PRAGUE, August 4, 2006 (RFE/RL) -- A close associate of Russian tycoon Boris Berezovsky has claimed that Ukrainian parliament speaker Oleksander Moroz plotted with Mikhail Fridman, the head of Alfa Group, to kill Ukrainian journalist Heorhiy Gongadze in September 2000.
The claim was made by Alex Goldfarb, chairman of the Civil Liberties Fund, an organization sponsored by Berezovsky, who now lives in London.
Speaking at a press conference in Kyiv on August 1, Goldfarb distributed the text of an affidavit by an unnamed U.S. citizen, in which that person claims that Moroz, a member of parliament in September 2000, met with Fridman and a number of suspected Russian criminal bosses from the "Izmailovskaya" gang in Moscow to plan Gongadze's killing.
Gongadze, an investigative journalist whose articles often targeted the administration of former President Leonid Kuchma, disappeared in September 2000, and his decapitated body was discovered in a forest near Kyiv shortly thereafter.
Two of the three men arrested in killing Gongadze pleaded guilty to the crime in February 2006, but did not name the person who ordered the killing. They said they acted at the behest of their superior, Interior Ministry General Oleksiy Pukach, who is wanted by Ukrainian law-enforcement agencies.
Goldfarb provided little evidence for the latest accusations, saying he gave copies of the affidavit to Ukraine's Prosecutor-General's Office.
According to Goldfarb's unnamed witness, Moroz is alleged to have promised the Alfa Group lucrative projects in energy if he were to be elected president of Ukraine. At this time the witness alleges Moroz was in possession of tape recordings claimed to have been secretly made in Kuchma's office by a member of the president's security detail, Mykola Melnychenko.
In the "Melnychenko tapes" Gongadze's name is mentioned a number of times by a voice purported to be Kuchma's. The president appears to be ordering Gongadze's killing, saying: "Drive him out! Throw him out! Give him to the Chechens!"
Kuchma has admitted that his voice is on the tapes, but claims they were doctored. He denies the charges that he ordered Gongadze's killing.
In the witness's version of events, Moroz wanted Gongadze killed so that he could discredit Kuchma by blaming the killing on him and be elected.
The latest claims do not mark the first time such allegations have surfaced. Robert Levinson, a retired FBI agent who investigated the killing for an unnamed private client, claimed in August 2002 in a letter made available to RFE/RL that Gongadze was murdered by a local group of assassins under the direction of Vladimir Kiselyov, reputed to be one of the more powerful criminal authorities in Kyiv. Kiselyov was allegedly hired to do the job by leaders of the Izmailovskaya organized crime gang, which in turn was commissioned by the Alfa Group and Moroz to kill Gongadze.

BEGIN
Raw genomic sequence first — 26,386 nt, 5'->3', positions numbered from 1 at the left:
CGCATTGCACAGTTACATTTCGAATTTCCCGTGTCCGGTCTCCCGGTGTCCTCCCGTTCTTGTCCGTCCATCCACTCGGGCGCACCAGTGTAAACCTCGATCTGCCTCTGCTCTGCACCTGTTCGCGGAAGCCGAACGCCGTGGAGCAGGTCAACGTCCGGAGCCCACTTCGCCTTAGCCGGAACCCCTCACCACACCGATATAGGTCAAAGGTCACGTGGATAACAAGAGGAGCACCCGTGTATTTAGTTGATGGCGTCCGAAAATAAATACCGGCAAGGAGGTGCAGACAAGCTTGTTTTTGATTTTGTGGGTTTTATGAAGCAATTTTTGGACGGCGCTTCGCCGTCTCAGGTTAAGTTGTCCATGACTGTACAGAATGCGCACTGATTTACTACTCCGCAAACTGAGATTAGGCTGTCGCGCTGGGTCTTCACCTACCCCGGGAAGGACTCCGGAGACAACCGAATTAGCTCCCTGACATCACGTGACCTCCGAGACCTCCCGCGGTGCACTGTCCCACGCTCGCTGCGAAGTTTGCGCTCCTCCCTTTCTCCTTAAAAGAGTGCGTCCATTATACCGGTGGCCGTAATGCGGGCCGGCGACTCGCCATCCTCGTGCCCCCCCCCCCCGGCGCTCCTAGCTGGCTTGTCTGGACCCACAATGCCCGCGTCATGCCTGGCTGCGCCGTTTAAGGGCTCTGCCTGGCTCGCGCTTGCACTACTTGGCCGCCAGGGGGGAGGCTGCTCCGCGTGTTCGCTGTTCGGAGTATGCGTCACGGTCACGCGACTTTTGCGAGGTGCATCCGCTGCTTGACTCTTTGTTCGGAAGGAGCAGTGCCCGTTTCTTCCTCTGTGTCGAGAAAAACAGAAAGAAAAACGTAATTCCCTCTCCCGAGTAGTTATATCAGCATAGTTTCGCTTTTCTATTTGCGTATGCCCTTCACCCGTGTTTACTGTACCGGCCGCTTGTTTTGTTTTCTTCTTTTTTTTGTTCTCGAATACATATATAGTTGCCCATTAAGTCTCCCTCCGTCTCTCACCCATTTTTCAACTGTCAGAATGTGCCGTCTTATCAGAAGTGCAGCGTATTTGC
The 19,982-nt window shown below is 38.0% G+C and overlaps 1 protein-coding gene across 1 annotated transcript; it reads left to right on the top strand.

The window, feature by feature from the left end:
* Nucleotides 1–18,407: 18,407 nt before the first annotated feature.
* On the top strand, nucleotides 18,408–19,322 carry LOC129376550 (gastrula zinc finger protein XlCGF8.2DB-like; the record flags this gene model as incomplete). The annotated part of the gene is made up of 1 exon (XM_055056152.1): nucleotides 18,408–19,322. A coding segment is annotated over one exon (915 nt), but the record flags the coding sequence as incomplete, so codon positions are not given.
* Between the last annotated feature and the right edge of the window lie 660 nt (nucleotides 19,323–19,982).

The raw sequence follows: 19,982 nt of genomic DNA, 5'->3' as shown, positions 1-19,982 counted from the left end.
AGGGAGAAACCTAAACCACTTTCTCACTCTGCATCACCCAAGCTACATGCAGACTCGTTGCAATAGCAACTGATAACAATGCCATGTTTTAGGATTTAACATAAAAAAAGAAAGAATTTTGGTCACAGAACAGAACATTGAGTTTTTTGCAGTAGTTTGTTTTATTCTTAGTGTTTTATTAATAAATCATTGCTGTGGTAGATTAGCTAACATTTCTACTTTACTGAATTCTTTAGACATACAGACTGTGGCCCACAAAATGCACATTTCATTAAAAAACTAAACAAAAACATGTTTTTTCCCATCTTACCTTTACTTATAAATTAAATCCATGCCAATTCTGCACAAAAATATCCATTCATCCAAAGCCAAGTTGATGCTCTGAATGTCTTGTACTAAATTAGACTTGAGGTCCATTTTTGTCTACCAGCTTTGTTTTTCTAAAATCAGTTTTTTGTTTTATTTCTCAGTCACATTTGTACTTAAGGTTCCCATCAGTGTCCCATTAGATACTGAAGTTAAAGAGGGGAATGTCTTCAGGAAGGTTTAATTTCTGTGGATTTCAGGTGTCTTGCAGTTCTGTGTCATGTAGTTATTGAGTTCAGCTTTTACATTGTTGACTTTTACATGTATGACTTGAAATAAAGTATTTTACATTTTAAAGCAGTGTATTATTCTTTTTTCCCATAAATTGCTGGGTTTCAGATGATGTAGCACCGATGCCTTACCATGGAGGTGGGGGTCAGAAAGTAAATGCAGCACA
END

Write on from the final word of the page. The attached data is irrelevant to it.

When Levinson's version of events was made public, Moroz denied any role in the murder and said the theory was being circulated by Kuchma supporters to compromise him.
An Act Of 'Revenge'
Fridman has denied the allegations. In a statement, he said: "It is strange that I am not being accused of attempting to murder the U.S. president in Tbilisi [a reference to an assassination attempt against President George W. Bush during his visit to Tbilisi in May 2005], of murdering Leo Trotsky, and of attempting to rob Fort Knox."
Moroz has been unavailable for comment.
On August 1, "Ukrayinska pravda" reported that the Prosecutor-General's Office issued a press release in which it stated that the affidavit it had received from Goldfarb did not contain any verifiable evidence linking Moroz to the murder.
The recent political deadlock in Ukraine provides the backdrop to the recent flurry of accusations and counteraccusations.
A member of the Socialist Party, Mykola Rudkovsky, was quoted by "Ukrayinska pravda" on August 1 as saying that Goldfarb's accusation was possibly an act of "revenge" by the Yuliya Tymoshenko Bloc to punish Moroz for destroying her chances of becoming prime minister.
Tymoshenko has often been accused of maintaining close ties with Berezovsky, and was instrumental in helping to arrange meetings between Yushchenko supporters and Berezovsky during the 2004 presidential election campaign.
Heorhiy Gongadze was neither the first nor the last journalist to be killed in Ukraine, but it is his death that has become synonymous with the pressure exerted on journalists by the administration of former President Leonid Kuchma. Within weeks of his death, secretly recorded tapes emerged that implicated Kuchma in Gongadze's death. Kuchma has always denied any involvement, but the twists and turns of the protracted investigation -- and its failure to produce results -- merely fueled the speculation. The demonstrations triggered by Gongadze's death galvanized opposition to the Kuchma administration.
President Viktor Yushchenko, prime minister at the time of Gongadze's death and leader of the Orange Revolution, has said that resolving the Gongadze case is a "matter of honor." The journalist's alleged killers are now on trial in Kyiv. But a trail of deaths, including one since the Orange Revolution, raise doubts about whether it will ever be certain who ordered Gongadze's murder.
For a timeline of the Gongadze case, click here.